This amazing information is from the EMDR Institute, found online at www.emdr.com, and EMDR is an evidence-based treatment widely available to treat PTSD. It is an eight-phase treatment that focuses attention on three distinct time periods: the past, present, and future. Sessions often last between 60-90 minutes. 

The eight-phases include: 

History-taking: In this phase, the therapist obtains a detailed history of the client’s past memories and current struggles. During this phase, the therapist will try and identify targets for the EMDR processing (these can be distressing memories or incidents). 

Client preparation: This is where the client learns techniques for active healing trauma processing. The therapist will go over strategies, suggest relaxation techniques, and other coping strategies that can help their client deal with emotional distress and maintain improvements as the sessions progress. 

Assessment: In this phase, the client is asked to picture an image closely related to the target memory and to elicit the negative response and beliefs associated with the memory. The client is also asked to identify a positive belief that they would like to believe instead. 

Desensitization: The therapist ask their client to focus on a specific memory, belief, or emotional trigger while simultaneously engaging in bilateral stimulation (BLS). BLS consists of alternating right and left stimulation, whether it’s tapping of the toes or tapping on the shoulders. It can also include audio or visual stimulation with the use of light. This stimulation may include eye movements, taps, or tones.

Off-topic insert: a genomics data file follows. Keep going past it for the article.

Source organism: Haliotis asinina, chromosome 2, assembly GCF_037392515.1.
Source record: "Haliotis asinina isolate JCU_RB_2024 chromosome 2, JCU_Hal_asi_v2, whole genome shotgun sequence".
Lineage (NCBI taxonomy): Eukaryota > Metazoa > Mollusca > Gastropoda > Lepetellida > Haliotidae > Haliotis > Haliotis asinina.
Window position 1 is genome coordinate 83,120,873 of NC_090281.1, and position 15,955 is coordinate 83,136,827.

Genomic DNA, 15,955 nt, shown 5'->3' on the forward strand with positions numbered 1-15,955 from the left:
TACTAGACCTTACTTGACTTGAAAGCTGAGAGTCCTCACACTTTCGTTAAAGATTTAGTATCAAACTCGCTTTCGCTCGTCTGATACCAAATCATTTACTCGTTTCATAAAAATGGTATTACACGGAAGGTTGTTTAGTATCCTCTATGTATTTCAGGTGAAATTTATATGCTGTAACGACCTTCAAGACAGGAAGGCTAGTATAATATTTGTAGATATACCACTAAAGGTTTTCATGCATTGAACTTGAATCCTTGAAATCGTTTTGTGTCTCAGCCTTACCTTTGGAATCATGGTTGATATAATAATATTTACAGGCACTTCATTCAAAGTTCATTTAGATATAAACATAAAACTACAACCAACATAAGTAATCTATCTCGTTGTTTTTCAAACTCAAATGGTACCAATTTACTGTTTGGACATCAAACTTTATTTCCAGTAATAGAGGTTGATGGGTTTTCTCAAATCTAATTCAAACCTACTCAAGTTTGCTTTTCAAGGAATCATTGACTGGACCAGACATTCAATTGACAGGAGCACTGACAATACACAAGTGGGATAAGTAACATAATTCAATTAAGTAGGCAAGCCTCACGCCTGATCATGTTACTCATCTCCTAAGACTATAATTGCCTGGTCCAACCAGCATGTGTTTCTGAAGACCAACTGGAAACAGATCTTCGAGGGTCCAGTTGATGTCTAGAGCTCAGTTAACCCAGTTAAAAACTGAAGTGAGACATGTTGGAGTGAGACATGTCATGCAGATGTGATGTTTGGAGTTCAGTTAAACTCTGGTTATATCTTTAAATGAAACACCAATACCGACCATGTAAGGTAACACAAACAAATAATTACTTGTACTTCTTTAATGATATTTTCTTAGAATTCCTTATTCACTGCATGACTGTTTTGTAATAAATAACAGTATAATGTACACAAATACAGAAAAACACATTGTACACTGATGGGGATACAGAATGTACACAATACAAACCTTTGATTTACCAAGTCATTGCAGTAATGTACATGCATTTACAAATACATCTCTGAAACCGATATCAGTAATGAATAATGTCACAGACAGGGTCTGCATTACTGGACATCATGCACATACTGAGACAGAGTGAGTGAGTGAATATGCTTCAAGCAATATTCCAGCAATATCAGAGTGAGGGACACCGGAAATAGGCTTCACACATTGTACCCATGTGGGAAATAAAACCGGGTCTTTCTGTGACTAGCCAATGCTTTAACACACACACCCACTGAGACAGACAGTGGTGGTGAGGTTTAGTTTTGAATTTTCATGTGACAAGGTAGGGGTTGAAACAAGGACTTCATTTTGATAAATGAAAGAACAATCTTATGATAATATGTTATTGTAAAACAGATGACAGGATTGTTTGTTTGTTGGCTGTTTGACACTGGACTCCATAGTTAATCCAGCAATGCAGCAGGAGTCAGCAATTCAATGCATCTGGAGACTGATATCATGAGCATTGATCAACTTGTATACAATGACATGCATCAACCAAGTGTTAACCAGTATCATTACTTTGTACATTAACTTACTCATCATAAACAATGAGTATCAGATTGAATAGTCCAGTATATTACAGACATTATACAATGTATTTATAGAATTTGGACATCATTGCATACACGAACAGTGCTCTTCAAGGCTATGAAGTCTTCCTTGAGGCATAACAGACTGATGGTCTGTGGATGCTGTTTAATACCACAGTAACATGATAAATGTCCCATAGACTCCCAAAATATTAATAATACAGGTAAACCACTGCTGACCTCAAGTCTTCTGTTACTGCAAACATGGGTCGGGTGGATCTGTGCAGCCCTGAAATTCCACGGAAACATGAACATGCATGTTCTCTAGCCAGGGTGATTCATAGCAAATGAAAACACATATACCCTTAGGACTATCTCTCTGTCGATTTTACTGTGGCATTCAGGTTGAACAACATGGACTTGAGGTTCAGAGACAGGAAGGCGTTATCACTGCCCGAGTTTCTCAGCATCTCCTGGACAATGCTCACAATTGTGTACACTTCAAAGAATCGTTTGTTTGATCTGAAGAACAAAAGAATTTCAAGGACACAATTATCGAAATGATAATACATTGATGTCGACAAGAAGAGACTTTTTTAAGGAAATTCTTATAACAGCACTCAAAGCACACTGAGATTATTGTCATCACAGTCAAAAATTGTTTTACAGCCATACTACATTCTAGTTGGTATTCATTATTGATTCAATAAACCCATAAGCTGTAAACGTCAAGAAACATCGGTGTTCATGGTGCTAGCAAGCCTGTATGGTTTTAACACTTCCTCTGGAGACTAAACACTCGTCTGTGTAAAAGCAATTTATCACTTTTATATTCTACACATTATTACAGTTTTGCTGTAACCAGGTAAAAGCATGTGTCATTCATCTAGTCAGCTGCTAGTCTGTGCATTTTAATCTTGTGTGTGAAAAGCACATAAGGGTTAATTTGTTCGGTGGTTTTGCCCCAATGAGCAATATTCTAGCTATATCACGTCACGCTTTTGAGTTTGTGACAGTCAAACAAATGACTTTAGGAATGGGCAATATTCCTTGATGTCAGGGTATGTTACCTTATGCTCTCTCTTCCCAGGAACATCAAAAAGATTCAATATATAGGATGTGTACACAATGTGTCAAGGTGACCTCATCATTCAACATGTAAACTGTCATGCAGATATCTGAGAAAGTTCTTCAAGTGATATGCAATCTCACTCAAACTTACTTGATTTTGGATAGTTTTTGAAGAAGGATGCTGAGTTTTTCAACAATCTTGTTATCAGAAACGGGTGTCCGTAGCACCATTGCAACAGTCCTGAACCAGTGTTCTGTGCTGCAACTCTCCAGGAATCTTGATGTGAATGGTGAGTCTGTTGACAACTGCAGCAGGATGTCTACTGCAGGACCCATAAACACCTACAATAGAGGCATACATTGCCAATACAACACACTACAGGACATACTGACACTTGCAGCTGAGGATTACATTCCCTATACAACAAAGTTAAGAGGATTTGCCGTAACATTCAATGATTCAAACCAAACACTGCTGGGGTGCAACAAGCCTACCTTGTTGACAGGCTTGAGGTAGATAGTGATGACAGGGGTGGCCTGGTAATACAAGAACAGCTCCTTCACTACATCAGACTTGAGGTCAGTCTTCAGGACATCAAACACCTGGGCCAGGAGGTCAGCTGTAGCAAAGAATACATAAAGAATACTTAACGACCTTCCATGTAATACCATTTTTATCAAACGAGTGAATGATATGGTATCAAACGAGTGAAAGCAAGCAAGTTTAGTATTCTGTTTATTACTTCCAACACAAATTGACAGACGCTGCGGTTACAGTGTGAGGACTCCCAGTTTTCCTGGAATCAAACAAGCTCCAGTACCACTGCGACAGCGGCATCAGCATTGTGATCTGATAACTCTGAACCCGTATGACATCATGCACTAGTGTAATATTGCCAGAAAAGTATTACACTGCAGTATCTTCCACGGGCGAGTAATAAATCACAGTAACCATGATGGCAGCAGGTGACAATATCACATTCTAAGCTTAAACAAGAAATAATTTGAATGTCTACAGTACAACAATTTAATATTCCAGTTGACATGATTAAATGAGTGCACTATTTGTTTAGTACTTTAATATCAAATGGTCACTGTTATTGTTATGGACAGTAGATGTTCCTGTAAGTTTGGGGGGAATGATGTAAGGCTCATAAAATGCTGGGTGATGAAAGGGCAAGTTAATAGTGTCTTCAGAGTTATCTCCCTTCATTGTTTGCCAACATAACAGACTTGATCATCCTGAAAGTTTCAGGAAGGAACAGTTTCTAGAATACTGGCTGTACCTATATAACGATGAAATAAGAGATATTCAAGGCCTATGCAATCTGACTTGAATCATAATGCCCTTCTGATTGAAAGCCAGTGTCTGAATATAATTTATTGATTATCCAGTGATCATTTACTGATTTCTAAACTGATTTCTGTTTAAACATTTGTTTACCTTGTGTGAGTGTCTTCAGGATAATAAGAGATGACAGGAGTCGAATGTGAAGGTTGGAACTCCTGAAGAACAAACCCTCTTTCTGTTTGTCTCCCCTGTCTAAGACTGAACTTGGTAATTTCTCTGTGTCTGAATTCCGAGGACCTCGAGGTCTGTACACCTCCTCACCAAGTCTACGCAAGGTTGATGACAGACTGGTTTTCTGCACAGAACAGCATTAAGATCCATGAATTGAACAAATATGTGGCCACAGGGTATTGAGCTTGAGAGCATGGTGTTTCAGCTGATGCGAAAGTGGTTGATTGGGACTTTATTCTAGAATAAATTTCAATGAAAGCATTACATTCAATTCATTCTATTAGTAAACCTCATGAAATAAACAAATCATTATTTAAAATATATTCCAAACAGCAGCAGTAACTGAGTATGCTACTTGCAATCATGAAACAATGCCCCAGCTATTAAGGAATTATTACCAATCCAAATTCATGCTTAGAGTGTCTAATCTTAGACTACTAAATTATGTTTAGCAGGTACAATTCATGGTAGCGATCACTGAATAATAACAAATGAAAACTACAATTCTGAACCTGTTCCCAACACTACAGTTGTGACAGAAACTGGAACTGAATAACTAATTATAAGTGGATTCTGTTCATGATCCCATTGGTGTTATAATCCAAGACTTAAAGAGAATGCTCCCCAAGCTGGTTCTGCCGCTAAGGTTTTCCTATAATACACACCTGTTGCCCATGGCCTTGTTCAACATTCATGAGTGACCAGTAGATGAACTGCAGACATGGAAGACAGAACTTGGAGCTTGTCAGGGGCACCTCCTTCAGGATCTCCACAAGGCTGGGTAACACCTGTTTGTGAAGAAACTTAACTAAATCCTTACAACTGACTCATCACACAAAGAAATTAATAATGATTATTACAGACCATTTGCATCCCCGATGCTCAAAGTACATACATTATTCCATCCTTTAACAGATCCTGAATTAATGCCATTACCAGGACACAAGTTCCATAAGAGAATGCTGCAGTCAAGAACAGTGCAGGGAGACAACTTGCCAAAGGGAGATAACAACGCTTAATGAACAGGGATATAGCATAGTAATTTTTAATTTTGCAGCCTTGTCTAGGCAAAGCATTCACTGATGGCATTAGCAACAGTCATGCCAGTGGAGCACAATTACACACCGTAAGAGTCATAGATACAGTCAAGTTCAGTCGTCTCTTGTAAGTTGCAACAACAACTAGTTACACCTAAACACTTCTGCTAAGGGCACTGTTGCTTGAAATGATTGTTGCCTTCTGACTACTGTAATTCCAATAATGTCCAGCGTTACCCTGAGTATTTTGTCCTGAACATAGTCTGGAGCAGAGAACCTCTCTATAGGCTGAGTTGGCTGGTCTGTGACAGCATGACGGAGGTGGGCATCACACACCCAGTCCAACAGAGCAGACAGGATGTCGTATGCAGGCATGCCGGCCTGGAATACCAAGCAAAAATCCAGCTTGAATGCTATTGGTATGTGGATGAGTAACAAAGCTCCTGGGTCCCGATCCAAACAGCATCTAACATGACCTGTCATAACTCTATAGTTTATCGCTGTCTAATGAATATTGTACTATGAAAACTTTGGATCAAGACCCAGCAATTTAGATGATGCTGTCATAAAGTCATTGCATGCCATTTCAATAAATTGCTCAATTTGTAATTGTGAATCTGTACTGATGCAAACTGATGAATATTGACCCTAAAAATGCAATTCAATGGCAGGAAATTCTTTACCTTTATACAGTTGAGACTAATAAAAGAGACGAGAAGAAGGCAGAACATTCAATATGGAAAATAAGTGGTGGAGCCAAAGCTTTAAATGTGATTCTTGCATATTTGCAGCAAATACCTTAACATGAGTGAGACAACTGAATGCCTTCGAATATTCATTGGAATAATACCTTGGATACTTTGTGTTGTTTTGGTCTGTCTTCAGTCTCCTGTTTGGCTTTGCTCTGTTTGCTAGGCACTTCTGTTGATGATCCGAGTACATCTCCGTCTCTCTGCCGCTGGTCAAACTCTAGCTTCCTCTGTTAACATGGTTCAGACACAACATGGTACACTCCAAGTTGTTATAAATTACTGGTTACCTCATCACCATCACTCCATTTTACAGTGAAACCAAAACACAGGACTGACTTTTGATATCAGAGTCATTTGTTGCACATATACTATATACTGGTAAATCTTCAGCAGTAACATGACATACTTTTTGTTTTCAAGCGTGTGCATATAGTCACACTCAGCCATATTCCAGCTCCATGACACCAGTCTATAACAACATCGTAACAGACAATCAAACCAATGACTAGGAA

It is believed that BLS used in EMDR activates both hemispheres of the brain, which is believed to have a soothing effect, dim the intensity of the memory while allowing the client space to process it without an overwhelming psychological response. This continues until that memory is no longer triggering for the client. 

Installation: With the help of the therapist, this is where the client starts to replace negative thoughts with positive ones. Continuing to review the triggering memory with BLS, the client is asked to assess the emotional response and rate it against the positive belief (brought up during the assessment phase) they would prefer to associate it with.  

Body scan: Here, the client is assessed for changes in body sensations when thinking of the negative incident and positive thought. Any remaining tension in the body is targeted by the therapist for additional processing. 

Closure: Client’s will be asked to write down any thoughts or emotions that arise during the coming week, and will be reminded of the self-soothing techniques they learned during the session to process any negative thoughts that may surface. 

Reevaluation: This phase is to review and/or assess for other targets that cause distressing emotion within the chosen memory.